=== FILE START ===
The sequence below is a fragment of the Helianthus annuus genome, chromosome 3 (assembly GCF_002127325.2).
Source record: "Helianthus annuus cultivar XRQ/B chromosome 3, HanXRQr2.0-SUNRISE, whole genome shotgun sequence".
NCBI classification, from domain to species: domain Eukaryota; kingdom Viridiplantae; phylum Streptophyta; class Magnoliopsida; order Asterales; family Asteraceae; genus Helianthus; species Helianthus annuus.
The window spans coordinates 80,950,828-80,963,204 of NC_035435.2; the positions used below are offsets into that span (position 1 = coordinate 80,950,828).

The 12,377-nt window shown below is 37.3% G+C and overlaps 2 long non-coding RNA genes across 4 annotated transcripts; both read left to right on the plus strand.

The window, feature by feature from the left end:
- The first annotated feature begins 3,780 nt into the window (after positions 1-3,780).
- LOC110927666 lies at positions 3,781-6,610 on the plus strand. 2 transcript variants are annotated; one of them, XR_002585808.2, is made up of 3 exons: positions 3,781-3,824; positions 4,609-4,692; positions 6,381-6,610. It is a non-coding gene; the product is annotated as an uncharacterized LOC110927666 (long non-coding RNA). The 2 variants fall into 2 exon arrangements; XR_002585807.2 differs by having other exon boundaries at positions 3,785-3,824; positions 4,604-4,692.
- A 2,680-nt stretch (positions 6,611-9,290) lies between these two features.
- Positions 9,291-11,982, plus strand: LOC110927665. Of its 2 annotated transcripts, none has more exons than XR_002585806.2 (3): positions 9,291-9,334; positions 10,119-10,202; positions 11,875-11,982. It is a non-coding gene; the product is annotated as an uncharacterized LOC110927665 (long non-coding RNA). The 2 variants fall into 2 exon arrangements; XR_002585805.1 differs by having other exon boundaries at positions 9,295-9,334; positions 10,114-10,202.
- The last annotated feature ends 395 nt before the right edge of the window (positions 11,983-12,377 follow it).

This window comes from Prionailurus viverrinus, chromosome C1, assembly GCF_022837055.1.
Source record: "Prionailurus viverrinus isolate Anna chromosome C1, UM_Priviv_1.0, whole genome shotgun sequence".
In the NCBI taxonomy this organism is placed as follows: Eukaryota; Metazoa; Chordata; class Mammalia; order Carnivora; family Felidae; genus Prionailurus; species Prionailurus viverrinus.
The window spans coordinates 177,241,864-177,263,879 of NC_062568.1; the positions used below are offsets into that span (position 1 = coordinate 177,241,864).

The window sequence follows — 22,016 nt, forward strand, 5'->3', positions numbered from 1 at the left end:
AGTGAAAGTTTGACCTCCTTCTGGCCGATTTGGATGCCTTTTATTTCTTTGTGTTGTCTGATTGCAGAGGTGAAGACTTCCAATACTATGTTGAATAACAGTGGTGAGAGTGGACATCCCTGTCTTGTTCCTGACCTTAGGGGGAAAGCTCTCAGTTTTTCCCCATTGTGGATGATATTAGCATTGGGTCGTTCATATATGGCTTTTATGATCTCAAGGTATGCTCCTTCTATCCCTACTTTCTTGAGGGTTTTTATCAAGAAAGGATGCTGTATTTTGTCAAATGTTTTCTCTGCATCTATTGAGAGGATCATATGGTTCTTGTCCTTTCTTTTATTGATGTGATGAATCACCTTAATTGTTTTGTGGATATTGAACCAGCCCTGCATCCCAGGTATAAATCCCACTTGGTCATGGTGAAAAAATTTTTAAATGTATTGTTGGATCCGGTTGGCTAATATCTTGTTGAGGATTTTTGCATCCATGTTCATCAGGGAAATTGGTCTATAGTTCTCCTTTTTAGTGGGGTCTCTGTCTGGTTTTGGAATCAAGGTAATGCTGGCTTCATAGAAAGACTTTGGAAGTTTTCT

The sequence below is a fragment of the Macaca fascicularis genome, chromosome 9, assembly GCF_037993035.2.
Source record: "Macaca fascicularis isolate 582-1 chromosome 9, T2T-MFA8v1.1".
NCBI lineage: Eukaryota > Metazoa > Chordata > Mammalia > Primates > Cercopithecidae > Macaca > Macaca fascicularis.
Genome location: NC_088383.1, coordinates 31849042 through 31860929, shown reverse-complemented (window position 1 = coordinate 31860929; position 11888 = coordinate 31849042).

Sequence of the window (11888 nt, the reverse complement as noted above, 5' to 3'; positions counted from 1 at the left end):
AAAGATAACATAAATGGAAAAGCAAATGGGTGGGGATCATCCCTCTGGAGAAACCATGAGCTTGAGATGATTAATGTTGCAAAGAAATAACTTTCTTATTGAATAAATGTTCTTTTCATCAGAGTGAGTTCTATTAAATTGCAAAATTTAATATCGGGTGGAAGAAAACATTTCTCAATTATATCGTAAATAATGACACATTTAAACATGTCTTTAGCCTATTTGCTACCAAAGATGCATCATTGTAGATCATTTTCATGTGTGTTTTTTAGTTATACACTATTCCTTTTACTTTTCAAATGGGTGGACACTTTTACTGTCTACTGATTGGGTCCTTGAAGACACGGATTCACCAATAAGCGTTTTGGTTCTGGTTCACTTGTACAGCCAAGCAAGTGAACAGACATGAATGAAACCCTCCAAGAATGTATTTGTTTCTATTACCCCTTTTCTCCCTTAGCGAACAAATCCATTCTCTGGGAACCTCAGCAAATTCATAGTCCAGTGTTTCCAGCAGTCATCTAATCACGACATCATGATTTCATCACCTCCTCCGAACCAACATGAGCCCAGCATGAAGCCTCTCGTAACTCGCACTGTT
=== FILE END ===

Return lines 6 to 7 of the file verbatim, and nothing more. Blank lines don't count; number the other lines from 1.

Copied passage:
The window, feature by feature from the left end:
- The first annotated feature begins 3,780 nt into the window (after positions 1-3,780).